Decompensated CHF

3 components of pathophysiology:

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(1) Systemic overload = excess TBW
(2) Acute diastolic dysfunction = sudden increase in LV pressure –> pulmonary congestion. Unrelated to LV contractile function. Occurs via wall stiffening (ex: scarring from old MI) or impaired filling (ex: LVH, tachycardia of any cause).
(3) Low output failure = problem in contractility, leading to poor end-organ perfusion (fatigue, confusion, worsened renal function)

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DDX/etiology of decompensation:
-abrupt: ACS, PE, ruptured valve or chordae tendinae or papillary muscle, ruptured ventricular septum (above evaluated via echo), arrhythmia
-gradual onset: tamponade, copd, sepsis, acidosis, hyperthyroidism, med/dietary noncompliance

Key history: Chest pain/anginal equivalent? History of CHF (or similar episodes)? History of MI or CAD?

Treatment goals:
-reduce preload??
-improve LV outflow
-maintain myocardial perfusion

dyspnea: sit pt upright, supplemental O2, BiPAP if significant WOB, intubation if altered
chest pain: give ASA, supplemental O2, nitroglycerin SL if hypertensive, PCI if STEMI
pulmonary congestion/ADHF: nitroglycerin if hypertensive to reduce afterload
systemic overload: iv lasix if normotensive and no renal dysfunction, bumex drip if hypotensive or soft pressures or any renal dysfunction
cardiogenic shock/low output failure:  determine etiology if acute (STEMI, valve rupture), consider inotropes*, consider bumex gtt if chronic with concomitant diastolic failure/pulmonary edema

Treatment pathway:
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*from Circulation:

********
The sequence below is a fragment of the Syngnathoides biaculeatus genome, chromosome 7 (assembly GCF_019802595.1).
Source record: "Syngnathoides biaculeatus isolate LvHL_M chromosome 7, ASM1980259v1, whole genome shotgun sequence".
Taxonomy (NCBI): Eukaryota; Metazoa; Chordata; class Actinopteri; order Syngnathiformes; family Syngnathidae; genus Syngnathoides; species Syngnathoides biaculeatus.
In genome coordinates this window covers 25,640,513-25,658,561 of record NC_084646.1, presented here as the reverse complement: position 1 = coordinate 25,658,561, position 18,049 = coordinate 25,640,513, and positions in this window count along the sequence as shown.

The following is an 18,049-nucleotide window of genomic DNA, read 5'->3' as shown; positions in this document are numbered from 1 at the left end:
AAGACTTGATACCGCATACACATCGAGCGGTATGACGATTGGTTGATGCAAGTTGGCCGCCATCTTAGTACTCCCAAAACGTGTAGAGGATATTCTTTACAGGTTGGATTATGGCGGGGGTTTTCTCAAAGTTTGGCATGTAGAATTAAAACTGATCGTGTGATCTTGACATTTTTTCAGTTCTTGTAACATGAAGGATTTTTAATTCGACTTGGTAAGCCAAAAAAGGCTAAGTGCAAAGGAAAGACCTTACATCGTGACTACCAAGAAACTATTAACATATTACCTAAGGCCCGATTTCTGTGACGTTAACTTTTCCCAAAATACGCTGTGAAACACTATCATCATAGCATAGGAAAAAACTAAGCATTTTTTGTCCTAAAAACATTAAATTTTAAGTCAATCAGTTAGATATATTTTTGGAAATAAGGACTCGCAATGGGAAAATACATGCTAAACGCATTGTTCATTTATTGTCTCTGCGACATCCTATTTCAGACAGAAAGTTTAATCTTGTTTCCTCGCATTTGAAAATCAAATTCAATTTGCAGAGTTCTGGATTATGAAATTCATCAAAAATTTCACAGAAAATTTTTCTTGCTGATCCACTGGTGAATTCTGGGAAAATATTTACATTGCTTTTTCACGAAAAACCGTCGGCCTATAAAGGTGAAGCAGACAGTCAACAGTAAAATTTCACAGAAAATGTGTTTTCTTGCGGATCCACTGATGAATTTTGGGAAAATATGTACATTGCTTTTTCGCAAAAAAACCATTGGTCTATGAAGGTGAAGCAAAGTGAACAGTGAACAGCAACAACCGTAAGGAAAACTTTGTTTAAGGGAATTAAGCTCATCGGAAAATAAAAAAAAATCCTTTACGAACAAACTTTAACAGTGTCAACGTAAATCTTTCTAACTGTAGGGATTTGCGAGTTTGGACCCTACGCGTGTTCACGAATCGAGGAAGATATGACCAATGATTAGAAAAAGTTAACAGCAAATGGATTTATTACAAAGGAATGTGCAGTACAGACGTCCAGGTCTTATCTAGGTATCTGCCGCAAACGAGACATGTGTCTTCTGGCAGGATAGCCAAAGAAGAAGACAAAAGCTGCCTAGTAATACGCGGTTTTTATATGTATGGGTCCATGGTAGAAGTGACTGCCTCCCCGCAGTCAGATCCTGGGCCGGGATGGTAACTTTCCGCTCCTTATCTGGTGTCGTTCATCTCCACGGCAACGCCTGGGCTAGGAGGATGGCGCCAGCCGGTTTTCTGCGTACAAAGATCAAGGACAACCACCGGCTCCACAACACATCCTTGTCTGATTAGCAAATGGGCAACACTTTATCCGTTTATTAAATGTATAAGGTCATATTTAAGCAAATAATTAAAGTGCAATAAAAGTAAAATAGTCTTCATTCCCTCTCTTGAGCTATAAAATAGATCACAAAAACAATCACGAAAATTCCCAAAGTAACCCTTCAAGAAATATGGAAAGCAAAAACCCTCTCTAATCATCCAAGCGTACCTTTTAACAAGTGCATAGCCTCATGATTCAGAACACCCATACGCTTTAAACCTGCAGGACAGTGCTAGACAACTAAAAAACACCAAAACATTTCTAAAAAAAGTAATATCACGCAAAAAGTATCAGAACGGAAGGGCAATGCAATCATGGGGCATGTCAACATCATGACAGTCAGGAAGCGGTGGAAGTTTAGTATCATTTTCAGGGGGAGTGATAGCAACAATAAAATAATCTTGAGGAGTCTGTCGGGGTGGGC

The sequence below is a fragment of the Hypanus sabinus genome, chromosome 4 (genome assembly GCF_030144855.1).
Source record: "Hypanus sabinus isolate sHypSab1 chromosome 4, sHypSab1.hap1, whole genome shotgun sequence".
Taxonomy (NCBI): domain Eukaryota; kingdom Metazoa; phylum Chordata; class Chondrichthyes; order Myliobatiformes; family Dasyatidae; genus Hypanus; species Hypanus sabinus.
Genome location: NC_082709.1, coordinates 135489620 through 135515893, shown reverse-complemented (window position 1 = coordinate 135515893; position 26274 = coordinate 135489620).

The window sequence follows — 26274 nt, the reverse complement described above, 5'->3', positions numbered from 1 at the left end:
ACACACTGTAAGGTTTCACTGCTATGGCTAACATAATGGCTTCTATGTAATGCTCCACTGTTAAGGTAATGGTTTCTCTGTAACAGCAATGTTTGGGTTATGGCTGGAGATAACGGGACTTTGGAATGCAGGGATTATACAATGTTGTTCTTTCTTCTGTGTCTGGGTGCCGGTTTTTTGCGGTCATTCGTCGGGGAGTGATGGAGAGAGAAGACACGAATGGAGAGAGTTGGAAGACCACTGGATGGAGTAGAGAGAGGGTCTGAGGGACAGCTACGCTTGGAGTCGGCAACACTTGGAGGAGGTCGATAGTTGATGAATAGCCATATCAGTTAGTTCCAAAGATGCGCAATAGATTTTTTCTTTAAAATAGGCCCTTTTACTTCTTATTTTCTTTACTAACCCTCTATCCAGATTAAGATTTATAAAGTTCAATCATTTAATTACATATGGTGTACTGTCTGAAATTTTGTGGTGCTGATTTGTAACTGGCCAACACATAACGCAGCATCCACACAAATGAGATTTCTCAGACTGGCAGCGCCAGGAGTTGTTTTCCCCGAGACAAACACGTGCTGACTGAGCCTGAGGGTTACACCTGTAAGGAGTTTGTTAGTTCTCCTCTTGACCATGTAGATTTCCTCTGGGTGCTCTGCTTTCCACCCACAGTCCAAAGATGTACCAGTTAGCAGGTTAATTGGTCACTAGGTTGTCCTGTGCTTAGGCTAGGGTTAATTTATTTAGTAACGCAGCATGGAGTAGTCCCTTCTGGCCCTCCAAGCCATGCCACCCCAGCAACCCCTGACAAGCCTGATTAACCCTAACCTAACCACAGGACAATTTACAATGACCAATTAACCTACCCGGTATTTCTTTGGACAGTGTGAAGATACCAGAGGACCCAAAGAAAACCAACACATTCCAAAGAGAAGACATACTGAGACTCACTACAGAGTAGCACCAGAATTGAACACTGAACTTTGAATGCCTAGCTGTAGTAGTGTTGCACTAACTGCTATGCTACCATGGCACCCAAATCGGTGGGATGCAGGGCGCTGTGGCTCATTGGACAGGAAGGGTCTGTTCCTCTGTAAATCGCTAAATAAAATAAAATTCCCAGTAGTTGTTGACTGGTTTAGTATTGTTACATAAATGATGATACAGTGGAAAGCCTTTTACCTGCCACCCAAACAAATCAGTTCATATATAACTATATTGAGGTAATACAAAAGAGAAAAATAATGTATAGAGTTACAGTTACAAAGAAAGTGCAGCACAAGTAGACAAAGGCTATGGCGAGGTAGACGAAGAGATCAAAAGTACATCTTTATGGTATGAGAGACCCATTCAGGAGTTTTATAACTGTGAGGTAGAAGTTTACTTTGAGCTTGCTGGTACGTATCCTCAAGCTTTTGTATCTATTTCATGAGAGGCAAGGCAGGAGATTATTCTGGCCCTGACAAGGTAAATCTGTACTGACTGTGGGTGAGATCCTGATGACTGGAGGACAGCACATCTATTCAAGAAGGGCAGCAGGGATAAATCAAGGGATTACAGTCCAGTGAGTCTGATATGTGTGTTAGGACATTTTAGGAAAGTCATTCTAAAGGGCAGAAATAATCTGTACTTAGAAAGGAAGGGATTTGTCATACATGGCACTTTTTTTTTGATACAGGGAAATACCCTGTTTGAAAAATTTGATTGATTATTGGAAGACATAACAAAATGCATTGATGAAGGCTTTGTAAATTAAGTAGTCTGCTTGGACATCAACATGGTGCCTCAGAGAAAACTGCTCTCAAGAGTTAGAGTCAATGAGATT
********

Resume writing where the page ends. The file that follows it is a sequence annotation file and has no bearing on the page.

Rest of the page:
“Patients with decompensated HF unresponsive to diuresis often have diminished concomitant peripheral perfusion, clinically apparent as cool extremities, narrowed pulse pressure, and worsening renal function. They may have markedly elevated SVR despite hypotension due to the stimulation of the renal-angiotensin-aldosterone system, as well as release of endogenous catecholamines and vasopressin. In this setting, reversal of systemic vasoconstriction is often achieved through the use of vasodilators (such as sodium nitroprusside) and inotropes with peripheral vasodilatory properties to improve hemodynamic parameters and clinical symptoms.
The most commonly recommended initial inotropic therapies for refractory HF (dobutamine, dopamine, and milrinone) are used to improve CO and enhance diuresis by improving renal blood flow and decreasing SVR without exacerbating systemic hypotension. Dobutamine stimulation of β1– and β2-receptors can achieve this goal at low to medium doses by modestly increasing contractility with usually mild systemic vasodilation. Unfortunately, β-adrenergic receptor responses are often blunted in the failing human heart. A chronic increase in activation of the sympathetic nervous system and increased circulating catecholamine levels results in a phosphorylation signal that leads to uncoupling of the surface receptor from its intracellular signal transduction proteins (desensitization), as well as increased receptor targeting for endocytosis (decreased receptor density). PDIs such as milrinone, acting through a non–β-adrenergic mechanism, are not associated with diminished efficacy or tolerance with prolonged use. This drug causes relatively more significant right ventricular afterload reduction through pulmonary vasodilation and less direct cardiac inotropy, which results in less myocardial oxygen consumption. Milrinone can cause severe systemic hypotension, necessitating the coadministration of additional pressor therapies. Direct randomized comparisons of milrinone and dobutamine have been small and have demonstrated similar clinical outcomes.”

SCAPE management: BIPAP + high dose NTG drip

Categories of CHF pts (Stevenson profile for CHF):
-warm & dry = healthy CHF (well perfused, adequately diuresed)
-warm & wet = well perfused, needs diuresis
-cold & wet = poorly perfused, needs pressors + diuresis = cardiogenic shock (CCU)
—- or CHF + other etiology shock (ex septic shock)


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